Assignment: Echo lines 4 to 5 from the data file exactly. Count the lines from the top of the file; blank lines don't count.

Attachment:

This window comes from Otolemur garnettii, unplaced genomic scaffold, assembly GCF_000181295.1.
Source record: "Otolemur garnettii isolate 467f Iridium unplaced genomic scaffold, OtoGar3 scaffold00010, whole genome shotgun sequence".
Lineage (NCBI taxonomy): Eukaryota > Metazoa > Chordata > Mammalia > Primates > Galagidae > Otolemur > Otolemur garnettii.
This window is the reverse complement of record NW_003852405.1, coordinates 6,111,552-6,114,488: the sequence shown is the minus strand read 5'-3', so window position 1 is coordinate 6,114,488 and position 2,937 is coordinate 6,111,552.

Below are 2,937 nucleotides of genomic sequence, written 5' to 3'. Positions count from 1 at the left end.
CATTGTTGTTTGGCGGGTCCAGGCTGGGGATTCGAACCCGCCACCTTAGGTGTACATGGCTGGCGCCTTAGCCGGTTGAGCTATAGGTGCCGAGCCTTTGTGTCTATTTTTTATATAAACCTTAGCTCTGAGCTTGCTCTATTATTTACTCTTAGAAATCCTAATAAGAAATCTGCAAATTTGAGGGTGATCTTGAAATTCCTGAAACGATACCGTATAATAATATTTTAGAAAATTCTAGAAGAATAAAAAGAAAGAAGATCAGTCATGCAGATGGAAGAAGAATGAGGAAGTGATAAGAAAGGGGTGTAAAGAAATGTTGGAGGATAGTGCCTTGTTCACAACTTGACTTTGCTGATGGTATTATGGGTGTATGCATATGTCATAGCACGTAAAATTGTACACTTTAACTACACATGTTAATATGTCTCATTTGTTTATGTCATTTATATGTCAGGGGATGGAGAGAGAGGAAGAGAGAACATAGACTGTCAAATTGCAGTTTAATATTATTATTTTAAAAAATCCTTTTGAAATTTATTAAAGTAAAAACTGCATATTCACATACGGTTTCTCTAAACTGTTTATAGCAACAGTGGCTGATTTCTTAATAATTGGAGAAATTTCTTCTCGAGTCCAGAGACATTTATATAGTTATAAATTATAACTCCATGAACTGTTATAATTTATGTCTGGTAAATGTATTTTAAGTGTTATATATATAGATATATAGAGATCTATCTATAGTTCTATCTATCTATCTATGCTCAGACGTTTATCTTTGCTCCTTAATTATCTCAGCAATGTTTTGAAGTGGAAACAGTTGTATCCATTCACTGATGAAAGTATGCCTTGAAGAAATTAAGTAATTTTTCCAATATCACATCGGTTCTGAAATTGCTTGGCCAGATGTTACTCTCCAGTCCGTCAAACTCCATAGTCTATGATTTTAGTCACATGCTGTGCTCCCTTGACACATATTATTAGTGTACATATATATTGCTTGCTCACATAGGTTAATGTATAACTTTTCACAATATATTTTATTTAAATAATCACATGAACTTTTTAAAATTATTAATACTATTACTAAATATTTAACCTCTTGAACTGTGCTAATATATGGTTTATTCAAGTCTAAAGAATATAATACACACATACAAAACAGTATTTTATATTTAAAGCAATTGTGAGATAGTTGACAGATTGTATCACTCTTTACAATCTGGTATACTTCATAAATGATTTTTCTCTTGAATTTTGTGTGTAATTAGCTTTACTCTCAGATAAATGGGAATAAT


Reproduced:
This window is the reverse complement of record NW_003852405.1, coordinates 6,111,552-6,114,488: the sequence shown is the minus strand read 5'-3', so window position 1 is coordinate 6,114,488 and position 2,937 is coordinate 6,111,552.

Below are 2,937 nucleotides of genomic sequence, written 5' to 3'. Positions count from 1 at the left end.